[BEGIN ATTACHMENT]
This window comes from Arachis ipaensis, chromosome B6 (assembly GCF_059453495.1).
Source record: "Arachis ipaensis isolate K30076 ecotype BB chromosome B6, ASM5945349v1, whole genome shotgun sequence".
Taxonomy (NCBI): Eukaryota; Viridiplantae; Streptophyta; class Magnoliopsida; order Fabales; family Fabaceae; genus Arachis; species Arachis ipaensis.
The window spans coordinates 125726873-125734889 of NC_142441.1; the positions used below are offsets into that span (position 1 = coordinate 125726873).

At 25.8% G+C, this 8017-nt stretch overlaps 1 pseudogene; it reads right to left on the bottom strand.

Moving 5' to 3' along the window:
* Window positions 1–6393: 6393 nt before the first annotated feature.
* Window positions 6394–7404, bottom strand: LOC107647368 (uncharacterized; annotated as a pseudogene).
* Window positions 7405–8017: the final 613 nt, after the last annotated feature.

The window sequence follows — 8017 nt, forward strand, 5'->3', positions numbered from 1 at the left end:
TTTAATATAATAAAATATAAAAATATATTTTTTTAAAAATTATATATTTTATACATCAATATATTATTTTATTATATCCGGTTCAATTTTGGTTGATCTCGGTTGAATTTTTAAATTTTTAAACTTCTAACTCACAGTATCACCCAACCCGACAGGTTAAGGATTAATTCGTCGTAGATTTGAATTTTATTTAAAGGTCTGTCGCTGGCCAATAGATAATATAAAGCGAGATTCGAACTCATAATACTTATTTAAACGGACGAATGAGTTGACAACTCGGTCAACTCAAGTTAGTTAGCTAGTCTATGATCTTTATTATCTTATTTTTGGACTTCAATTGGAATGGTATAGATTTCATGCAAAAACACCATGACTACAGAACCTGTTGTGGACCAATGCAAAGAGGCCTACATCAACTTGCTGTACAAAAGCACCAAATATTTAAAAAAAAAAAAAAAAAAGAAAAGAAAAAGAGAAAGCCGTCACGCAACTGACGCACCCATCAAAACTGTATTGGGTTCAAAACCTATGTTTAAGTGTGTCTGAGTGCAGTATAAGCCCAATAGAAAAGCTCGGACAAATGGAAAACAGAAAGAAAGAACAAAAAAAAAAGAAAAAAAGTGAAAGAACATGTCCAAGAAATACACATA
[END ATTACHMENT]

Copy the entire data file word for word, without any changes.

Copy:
This window comes from Arachis ipaensis, chromosome B6 (assembly GCF_059453495.1).
Source record: "Arachis ipaensis isolate K30076 ecotype BB chromosome B6, ASM5945349v1, whole genome shotgun sequence".
Taxonomy (NCBI): Eukaryota; Viridiplantae; Streptophyta; class Magnoliopsida; order Fabales; family Fabaceae; genus Arachis; species Arachis ipaensis.
The window spans coordinates 125726873-125734889 of NC_142441.1; the positions used below are offsets into that span (position 1 = coordinate 125726873).

At 25.8% G+C, this 8017-nt stretch overlaps 1 pseudogene; it reads right to left on the bottom strand.

Moving 5' to 3' along the window:
* Window positions 1–6393: 6393 nt before the first annotated feature.
* Window positions 6394–7404, bottom strand: LOC107647368 (uncharacterized; annotated as a pseudogene).
* Window positions 7405–8017: the final 613 nt, after the last annotated feature.

The window sequence follows — 8017 nt, forward strand, 5'->3', positions numbered from 1 at the left end:
TTTAATATAATAAAATATAAAAATATATTTTTTTAAAAATTATATATTTTATACATCAATATATTATTTTATTATATCCGGTTCAATTTTGGTTGATCTCGGTTGAATTTTTAAATTTTTAAACTTCTAACTCACAGTATCACCCAACCCGACAGGTTAAGGATTAATTCGTCGTAGATTTGAATTTTATTTAAAGGTCTGTCGCTGGCCAATAGATAATATAAAGCGAGATTCGAACTCATAATACTTATTTAAACGGACGAATGAGTTGACAACTCGGTCAACTCAAGTTAGTTAGCTAGTCTATGATCTTTATTATCTTATTTTTGGACTTCAATTGGAATGGTATAGATTTCATGCAAAAACACCATGACTACAGAACCTGTTGTGGACCAATGCAAAGAGGCCTACATCAACTTGCTGTACAAAAGCACCAAATATTTAAAAAAAAAAAAAAAAAAGAAAAGAAAAAGAGAAAGCCGTCACGCAACTGACGCACCCATCAAAACTGTATTGGGTTCAAAACCTATGTTTAAGTGTGTCTGAGTGCAGTATAAGCCCAATAGAAAAGCTCGGACAAATGGAAAACAGAAAGAAAGAACAAAAAAAAAAGAAAAAAAGTGAAAGAACATGTCCAAGAAATACACATA